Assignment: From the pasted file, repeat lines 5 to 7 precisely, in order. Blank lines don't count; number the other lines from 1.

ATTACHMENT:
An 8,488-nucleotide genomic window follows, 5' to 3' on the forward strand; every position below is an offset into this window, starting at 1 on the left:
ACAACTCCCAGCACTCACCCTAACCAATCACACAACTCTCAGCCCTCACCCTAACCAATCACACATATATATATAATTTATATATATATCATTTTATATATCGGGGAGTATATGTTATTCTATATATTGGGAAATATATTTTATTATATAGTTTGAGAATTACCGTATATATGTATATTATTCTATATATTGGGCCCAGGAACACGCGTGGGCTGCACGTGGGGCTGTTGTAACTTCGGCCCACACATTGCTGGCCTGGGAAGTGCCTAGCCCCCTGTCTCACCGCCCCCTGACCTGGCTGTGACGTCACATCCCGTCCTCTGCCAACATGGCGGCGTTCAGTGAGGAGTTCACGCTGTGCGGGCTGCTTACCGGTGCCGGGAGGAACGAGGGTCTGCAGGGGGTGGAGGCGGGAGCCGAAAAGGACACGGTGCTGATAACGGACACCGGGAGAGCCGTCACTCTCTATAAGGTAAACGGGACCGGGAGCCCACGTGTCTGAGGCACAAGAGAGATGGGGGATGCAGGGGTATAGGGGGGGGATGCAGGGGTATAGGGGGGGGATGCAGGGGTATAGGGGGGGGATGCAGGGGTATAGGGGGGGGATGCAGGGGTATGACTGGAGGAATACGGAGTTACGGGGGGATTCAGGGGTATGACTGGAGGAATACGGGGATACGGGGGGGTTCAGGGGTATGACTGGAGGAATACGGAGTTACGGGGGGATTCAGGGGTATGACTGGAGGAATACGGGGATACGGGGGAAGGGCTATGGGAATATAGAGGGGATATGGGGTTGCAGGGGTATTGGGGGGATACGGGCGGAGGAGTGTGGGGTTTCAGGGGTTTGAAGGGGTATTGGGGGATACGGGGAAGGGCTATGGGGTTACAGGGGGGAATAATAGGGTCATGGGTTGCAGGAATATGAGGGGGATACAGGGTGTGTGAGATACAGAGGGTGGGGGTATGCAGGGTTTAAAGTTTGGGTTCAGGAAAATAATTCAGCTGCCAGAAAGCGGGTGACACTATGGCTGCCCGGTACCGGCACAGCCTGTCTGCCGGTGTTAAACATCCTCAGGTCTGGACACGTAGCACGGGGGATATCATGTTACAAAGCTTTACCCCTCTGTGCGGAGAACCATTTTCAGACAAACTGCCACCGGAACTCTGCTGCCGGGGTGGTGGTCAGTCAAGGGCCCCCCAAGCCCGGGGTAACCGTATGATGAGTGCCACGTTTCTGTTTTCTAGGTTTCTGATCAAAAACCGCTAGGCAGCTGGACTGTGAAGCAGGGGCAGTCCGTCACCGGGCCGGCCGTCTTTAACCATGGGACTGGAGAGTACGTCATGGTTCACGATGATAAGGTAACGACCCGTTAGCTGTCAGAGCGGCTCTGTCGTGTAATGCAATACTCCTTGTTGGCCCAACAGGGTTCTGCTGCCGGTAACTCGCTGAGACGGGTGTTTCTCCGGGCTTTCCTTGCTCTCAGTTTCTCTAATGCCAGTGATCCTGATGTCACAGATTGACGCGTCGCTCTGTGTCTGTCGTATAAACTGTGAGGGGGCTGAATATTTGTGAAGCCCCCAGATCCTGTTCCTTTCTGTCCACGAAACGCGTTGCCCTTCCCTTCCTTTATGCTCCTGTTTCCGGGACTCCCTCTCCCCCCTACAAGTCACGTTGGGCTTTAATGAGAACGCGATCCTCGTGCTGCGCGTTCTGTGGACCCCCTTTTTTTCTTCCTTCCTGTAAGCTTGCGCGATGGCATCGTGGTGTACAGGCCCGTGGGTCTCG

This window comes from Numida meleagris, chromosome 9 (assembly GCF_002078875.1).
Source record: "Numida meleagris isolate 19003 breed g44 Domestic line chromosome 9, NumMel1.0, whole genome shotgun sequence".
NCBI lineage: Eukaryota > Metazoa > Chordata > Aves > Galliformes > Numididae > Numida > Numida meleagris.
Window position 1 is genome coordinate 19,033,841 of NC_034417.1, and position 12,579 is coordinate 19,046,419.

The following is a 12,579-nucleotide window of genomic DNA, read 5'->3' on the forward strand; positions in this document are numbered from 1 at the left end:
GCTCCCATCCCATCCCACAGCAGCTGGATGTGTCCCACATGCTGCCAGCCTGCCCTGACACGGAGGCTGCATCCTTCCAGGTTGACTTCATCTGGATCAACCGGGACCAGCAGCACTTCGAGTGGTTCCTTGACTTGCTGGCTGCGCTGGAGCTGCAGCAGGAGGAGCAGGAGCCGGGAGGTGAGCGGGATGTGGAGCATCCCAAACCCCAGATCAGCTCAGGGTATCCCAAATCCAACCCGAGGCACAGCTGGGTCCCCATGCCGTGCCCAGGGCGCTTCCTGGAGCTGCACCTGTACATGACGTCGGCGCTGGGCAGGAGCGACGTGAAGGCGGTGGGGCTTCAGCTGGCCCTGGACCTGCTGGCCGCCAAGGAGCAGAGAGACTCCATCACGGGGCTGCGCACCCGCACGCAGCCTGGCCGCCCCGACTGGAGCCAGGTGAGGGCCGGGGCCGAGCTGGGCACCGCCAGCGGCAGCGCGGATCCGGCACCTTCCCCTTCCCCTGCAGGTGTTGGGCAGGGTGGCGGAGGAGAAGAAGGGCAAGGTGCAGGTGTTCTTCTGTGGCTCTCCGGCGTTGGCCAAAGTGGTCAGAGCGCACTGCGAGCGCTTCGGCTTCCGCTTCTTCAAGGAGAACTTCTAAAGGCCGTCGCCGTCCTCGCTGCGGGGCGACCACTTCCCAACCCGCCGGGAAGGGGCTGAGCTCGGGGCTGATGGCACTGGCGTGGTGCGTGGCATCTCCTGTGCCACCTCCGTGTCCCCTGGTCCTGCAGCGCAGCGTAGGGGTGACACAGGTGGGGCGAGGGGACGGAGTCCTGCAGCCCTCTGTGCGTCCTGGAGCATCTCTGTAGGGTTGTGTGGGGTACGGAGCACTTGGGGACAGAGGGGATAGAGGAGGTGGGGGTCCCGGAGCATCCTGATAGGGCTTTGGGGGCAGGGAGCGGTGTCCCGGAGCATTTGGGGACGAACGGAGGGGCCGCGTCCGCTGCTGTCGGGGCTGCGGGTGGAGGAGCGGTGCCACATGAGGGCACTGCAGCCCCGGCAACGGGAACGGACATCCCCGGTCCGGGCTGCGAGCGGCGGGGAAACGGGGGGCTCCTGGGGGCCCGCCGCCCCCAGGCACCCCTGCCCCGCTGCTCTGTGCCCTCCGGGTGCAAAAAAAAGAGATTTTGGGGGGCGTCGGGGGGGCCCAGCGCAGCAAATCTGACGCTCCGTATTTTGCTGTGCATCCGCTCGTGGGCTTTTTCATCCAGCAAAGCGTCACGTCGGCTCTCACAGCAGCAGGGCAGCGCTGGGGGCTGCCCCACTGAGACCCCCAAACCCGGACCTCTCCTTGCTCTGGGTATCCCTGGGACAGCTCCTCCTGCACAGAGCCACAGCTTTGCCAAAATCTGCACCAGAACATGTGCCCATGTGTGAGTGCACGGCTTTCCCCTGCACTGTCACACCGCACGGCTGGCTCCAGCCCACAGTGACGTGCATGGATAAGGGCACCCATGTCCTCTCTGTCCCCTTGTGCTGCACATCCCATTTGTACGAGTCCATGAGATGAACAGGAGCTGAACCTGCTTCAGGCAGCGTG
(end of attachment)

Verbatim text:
NCBI lineage: Eukaryota > Metazoa > Chordata > Aves > Galliformes > Numididae > Numida > Numida meleagris.
Window position 1 is genome coordinate 19,033,841 of NC_034417.1, and position 12,579 is coordinate 19,046,419.

The following is a 12,579-nucleotide window of genomic DNA, read 5'->3' on the forward strand; positions in this document are numbered from 1 at the left end: